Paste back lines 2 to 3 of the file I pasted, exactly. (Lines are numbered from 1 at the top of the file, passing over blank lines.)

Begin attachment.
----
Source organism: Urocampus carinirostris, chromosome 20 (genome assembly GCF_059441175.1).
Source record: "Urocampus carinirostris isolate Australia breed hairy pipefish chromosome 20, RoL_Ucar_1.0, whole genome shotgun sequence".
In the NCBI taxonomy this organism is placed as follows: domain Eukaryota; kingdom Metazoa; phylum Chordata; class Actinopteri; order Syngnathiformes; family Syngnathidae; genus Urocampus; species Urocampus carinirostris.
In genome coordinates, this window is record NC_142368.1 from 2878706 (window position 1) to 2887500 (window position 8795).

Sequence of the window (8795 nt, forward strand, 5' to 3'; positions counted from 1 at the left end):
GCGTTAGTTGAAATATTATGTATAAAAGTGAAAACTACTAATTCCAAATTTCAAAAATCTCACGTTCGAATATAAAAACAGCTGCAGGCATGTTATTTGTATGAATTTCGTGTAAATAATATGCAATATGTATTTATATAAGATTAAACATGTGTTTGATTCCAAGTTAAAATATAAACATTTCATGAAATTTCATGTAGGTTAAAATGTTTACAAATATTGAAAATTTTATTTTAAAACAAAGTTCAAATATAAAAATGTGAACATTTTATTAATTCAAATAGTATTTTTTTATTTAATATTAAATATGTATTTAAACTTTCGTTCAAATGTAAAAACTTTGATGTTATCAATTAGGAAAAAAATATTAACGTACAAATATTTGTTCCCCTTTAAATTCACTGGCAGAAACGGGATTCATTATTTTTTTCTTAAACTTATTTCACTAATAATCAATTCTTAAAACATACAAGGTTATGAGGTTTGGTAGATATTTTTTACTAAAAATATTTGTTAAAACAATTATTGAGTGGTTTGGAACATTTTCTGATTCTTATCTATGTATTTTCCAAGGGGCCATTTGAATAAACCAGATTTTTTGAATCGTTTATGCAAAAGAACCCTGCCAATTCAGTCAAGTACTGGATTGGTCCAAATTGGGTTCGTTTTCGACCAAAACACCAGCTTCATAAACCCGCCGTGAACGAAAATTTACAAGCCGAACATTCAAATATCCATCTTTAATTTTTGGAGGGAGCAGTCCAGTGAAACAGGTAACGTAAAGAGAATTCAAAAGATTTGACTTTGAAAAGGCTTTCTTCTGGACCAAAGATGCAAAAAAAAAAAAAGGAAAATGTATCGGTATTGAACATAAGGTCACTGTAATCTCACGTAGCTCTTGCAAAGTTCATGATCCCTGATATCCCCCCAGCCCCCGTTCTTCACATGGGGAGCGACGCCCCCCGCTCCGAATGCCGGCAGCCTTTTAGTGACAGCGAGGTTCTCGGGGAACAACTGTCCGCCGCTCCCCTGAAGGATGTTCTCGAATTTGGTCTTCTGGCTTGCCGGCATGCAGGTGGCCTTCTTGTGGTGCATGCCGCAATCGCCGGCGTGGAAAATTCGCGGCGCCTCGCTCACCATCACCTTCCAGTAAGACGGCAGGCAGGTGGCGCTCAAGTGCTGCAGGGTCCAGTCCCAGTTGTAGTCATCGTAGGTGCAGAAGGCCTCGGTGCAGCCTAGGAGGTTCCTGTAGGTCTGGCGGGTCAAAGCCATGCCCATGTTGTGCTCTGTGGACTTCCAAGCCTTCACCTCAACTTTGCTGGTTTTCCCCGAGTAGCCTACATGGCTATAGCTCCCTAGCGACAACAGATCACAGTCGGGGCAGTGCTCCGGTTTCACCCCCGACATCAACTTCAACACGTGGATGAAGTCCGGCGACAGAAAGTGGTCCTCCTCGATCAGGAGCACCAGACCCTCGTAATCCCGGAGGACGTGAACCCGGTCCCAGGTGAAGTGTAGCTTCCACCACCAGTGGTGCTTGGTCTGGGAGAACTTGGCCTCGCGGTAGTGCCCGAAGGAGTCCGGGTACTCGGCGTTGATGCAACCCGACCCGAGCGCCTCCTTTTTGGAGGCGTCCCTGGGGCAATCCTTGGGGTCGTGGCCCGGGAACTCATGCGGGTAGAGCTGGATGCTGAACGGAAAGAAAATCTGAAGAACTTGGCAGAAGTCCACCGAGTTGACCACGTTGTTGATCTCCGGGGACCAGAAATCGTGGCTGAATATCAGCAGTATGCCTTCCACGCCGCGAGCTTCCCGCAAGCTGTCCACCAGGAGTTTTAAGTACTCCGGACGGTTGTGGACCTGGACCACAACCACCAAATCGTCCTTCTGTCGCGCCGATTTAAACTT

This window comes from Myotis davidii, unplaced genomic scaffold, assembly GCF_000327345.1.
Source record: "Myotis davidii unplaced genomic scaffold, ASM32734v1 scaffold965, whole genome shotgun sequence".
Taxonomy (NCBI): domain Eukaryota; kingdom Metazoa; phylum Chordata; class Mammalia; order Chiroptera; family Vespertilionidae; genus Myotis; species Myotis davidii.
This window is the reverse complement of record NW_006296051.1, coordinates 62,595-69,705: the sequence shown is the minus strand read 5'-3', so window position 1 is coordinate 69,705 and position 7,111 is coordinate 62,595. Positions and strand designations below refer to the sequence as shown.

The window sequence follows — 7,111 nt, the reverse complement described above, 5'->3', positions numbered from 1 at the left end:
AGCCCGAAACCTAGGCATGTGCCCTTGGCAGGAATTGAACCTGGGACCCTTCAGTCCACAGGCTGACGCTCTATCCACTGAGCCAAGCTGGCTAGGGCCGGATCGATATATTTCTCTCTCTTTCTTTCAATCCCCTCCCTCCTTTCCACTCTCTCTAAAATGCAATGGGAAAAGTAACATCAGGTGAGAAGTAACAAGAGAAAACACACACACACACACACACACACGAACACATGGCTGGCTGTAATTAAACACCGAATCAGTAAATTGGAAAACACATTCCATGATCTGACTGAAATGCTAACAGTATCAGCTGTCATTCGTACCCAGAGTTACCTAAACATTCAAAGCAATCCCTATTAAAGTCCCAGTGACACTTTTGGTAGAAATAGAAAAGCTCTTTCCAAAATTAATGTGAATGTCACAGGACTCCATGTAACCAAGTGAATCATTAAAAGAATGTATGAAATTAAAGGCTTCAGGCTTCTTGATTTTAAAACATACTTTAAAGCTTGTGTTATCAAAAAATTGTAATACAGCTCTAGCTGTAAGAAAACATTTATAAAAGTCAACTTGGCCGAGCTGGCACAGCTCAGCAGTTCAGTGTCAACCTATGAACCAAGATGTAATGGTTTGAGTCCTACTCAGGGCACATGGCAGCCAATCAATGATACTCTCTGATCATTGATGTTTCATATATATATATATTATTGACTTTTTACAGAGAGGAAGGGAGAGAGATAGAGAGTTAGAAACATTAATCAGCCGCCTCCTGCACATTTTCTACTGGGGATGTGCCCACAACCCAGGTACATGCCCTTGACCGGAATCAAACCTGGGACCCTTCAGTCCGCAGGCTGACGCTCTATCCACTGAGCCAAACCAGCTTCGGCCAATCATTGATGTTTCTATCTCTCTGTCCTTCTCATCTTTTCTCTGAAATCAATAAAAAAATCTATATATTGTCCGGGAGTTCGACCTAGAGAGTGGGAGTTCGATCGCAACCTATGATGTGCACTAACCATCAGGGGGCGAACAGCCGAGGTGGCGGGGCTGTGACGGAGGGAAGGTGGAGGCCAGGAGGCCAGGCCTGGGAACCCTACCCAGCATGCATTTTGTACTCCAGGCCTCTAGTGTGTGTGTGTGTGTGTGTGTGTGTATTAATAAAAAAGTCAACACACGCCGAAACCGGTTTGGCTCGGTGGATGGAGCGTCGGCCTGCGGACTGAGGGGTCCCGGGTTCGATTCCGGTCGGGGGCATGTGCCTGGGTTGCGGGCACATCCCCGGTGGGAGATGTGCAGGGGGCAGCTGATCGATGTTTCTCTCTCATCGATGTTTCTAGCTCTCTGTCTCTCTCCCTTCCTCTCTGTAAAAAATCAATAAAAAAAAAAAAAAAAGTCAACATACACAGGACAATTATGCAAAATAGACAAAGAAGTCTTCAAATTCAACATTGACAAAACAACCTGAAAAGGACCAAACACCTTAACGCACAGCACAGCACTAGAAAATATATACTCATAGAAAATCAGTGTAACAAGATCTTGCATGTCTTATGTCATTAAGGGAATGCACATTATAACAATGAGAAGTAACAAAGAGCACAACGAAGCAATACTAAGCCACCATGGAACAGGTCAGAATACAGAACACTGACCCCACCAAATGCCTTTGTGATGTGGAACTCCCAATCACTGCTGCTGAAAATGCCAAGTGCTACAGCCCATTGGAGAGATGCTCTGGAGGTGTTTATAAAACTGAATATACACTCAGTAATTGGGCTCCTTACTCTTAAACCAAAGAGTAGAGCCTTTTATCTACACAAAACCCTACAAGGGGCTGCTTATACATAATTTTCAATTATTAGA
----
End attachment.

Source record: "Urocampus carinirostris isolate Australia breed hairy pipefish chromosome 20, RoL_Ucar_1.0, whole genome shotgun sequence".
In the NCBI taxonomy this organism is placed as follows: domain Eukaryota; kingdom Metazoa; phylum Chordata; class Actinopteri; order Syngnathiformes; family Syngnathidae; genus Urocampus; species Urocampus carinirostris.